needs by convening several small focus groups to reveal additional reasons for
instituting a palliative care program. Focus groups to convene include
physicians; nurses, social workers, pharmacists, and chaplains; patients in
specific diagnostic groups; and family and caregivers.
- Develop a mission statement, goals, and objectives for the palliative
care program. With your research completed, develop a compelling mission
statement and goals and objectives that reflect and reinforce unmet need.
Establish short-term (12 months) and long-term (three years) program goals that
are as specific and measurable as possible. Goals to consider include:
- patient/caregiver satisfaction;
- physician and staff satisfaction;
- growth in patient volume;
- financial performance;
- impact on length of stay in hospital and ICU;
- Decide on the range of services to offer. The range of palliative care
services offered will depend on variables such as:
- gaps in existing community services;
- type of population to be cared for (e.g., complex tertiary-care referral
populations vs. small community hospital populations of mostly elderly and
- location in the hospital where most patients die;
- inpatient hospital bed constraints.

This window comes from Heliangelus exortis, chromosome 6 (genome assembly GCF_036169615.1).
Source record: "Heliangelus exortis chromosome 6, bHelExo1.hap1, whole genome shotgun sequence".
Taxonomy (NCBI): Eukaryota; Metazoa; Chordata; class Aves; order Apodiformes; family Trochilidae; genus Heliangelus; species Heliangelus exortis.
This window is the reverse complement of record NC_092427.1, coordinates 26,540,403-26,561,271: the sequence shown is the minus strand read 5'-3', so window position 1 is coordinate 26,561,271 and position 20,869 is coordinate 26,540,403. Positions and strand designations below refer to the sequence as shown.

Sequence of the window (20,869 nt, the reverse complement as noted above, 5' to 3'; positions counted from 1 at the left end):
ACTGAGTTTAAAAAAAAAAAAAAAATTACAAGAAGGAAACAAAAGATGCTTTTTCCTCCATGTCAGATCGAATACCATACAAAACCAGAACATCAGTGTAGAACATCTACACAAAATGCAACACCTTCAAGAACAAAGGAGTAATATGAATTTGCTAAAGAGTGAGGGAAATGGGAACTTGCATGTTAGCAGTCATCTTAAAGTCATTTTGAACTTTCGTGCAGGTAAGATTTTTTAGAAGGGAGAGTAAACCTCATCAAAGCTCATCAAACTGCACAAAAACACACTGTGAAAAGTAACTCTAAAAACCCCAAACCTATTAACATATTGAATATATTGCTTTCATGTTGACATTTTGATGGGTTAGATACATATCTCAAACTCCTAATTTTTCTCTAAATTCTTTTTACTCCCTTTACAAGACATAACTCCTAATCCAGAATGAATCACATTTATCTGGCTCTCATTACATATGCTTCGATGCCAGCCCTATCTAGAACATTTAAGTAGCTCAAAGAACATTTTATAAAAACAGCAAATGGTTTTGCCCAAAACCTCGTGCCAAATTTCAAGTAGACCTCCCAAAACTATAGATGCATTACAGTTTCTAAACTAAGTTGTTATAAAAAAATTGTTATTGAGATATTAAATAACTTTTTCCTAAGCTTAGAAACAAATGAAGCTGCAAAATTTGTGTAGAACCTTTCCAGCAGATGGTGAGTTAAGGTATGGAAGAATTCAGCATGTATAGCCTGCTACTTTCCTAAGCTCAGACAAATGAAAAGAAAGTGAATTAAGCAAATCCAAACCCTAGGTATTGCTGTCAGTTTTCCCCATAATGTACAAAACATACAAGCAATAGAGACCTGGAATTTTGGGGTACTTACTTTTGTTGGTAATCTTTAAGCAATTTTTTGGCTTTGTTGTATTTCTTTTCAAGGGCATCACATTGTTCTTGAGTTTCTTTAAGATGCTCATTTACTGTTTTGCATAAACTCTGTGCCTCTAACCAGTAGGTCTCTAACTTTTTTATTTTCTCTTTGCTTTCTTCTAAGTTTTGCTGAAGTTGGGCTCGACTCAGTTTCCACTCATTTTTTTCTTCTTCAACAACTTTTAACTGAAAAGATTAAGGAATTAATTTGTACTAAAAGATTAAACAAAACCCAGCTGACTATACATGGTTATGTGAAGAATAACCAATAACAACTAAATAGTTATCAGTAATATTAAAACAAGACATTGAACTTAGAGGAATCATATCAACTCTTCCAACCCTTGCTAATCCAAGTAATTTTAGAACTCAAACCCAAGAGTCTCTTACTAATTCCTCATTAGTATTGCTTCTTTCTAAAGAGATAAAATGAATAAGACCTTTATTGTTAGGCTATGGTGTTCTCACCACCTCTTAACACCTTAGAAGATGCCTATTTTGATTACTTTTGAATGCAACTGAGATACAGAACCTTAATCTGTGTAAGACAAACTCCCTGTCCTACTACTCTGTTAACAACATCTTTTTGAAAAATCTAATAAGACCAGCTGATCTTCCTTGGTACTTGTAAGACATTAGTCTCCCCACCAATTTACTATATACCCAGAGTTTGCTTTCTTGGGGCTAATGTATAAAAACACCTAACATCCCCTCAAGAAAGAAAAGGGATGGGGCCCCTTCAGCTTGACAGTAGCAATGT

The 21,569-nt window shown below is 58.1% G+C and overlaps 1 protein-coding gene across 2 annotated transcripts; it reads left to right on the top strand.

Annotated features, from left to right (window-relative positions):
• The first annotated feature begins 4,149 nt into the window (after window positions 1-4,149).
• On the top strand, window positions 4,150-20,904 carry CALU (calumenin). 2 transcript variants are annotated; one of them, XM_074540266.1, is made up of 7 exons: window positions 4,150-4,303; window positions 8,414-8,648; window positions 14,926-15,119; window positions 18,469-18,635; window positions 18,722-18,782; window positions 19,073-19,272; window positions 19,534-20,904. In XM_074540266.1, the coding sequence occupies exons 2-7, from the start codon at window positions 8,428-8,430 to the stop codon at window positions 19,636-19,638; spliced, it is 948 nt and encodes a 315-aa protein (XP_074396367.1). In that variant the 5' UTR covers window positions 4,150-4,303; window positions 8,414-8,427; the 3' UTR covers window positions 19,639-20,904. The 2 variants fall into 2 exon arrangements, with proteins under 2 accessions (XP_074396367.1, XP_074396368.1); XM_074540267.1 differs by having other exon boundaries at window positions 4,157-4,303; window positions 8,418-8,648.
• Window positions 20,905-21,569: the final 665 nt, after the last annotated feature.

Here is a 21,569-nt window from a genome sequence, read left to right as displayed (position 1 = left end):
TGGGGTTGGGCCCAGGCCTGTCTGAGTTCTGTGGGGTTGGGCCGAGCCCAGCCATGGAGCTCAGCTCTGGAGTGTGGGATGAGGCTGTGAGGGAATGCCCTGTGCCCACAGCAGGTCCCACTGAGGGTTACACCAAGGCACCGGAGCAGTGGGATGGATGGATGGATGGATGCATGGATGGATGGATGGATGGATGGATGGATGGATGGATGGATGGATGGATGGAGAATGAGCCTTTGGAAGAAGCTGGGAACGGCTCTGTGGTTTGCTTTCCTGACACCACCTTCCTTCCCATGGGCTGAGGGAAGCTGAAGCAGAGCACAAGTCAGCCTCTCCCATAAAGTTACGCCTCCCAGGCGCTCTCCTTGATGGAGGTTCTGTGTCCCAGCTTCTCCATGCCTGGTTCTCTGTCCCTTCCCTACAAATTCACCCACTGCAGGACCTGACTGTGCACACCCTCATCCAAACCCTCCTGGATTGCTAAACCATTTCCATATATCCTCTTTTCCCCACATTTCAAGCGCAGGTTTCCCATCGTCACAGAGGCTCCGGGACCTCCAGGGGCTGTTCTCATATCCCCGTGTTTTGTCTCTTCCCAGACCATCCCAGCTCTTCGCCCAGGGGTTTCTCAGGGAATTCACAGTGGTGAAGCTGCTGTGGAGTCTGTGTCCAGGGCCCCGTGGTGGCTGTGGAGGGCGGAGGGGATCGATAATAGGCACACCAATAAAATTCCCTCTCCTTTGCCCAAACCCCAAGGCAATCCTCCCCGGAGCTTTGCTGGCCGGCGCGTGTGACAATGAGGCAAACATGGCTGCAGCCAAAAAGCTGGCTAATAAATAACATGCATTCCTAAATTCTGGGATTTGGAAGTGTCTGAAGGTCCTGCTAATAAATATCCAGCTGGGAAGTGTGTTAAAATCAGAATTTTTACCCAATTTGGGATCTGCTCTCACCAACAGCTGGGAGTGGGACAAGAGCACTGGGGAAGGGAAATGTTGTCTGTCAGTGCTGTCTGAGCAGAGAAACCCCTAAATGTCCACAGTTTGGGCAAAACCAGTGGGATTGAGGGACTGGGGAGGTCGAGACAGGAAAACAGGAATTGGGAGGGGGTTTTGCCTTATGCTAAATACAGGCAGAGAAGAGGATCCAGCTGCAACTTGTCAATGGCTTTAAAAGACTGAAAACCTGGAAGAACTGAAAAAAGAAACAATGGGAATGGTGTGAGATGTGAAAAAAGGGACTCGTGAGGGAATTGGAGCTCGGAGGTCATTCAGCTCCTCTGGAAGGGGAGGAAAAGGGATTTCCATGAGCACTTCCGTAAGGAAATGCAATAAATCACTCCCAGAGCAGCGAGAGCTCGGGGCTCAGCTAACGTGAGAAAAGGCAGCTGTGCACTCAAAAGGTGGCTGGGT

- Select a delivery model.
- Determine funding sources. Medicare and Medicaid are the primary payers
for palliative and hospice care. Medicare is the benchmark for rates paid by
private insurers for these services.
- Develop a public relations and communications plan. Identify both
internal and external audiences to promote the new service. Activities may
- program brochure and direct mail campaign;
- educational programs for referring physicians, families, and patients;
- local news and human interest stories;
- public relations and fundraising events.
- Develop an operations plan. Identify all the resources/costs required to put the program into operation, including:
- administration and management team;
- community advisory group;
- space renovation and rent;
- capacity (number of beds/patients per staff unit);
- medical and office equipment and supplies;
- medical records;
- quality assurance;
- public relations/communications.
- Develop a financial plan. Using cost estimates from the operations plan,
develop a financial plan including a three-year proposed program budget of
revenues and expenses. Project estimated revenues from all funding sources based
on anticipated patient utilization and service volumes.
- Recruit a skilled interdisciplinary team. Once your program is approved,
it is important to recruit a skilled interdisciplinary team from the outset. For a dedicated
inpatient unit, the team should include a physician, a nurse, a social worker,
and/or a bereavement or pastoral care counselor. If having a dedicated
bereavement staff is not possible, the palliative care service should be able to